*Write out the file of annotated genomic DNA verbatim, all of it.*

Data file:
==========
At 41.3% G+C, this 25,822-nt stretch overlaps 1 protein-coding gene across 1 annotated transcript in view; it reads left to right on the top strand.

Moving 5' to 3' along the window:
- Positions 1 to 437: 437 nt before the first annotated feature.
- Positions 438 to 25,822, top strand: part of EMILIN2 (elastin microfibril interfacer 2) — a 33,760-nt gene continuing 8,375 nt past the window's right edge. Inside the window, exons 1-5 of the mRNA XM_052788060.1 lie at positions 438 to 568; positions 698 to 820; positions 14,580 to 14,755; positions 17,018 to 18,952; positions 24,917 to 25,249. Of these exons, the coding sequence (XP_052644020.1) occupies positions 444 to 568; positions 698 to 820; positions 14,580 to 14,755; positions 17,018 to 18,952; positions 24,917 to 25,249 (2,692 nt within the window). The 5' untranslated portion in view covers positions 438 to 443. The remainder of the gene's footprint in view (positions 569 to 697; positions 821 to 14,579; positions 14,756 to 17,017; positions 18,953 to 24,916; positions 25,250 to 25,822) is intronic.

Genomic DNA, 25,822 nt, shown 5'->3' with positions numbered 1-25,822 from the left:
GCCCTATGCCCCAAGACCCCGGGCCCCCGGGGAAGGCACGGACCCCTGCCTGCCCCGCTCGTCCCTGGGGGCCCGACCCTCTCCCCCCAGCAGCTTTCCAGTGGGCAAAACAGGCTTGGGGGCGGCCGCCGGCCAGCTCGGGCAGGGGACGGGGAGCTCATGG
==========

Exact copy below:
At 41.3% G+C, this 25,822-nt stretch overlaps 1 protein-coding gene across 1 annotated transcript in view; it reads left to right on the top strand.

Moving 5' to 3' along the window:
- Positions 1 to 437: 437 nt before the first annotated feature.
- Positions 438 to 25,822, top strand: part of EMILIN2 (elastin microfibril interfacer 2) — a 33,760-nt gene continuing 8,375 nt past the window's right edge. Inside the window, exons 1-5 of the mRNA XM_052788060.1 lie at positions 438 to 568; positions 698 to 820; positions 14,580 to 14,755; positions 17,018 to 18,952; positions 24,917 to 25,249. Of these exons, the coding sequence (XP_052644020.1) occupies positions 444 to 568; positions 698 to 820; positions 14,580 to 14,755; positions 17,018 to 18,952; positions 24,917 to 25,249 (2,692 nt within the window). The 5' untranslated portion in view covers positions 438 to 443. The remainder of the gene's footprint in view (positions 569 to 697; positions 821 to 14,579; positions 14,756 to 17,017; positions 18,953 to 24,916; positions 25,250 to 25,822) is intronic.

Genomic DNA, 25,822 nt, shown 5'->3' with positions numbered 1-25,822 from the left:
GCCCTATGCCCCAAGACCCCGGGCCCCCGGGGAAGGCACGGACCCCTGCCTGCCCCGCTCGTCCCTGGGGGCCCGACCCTCTCCCCCCAGCAGCTTTCCAGTGGGCAAAACAGGCTTGGGGGCGGCCGCCGGCCAGCTCGGGCAGGGGACGGGGAGCTCATGG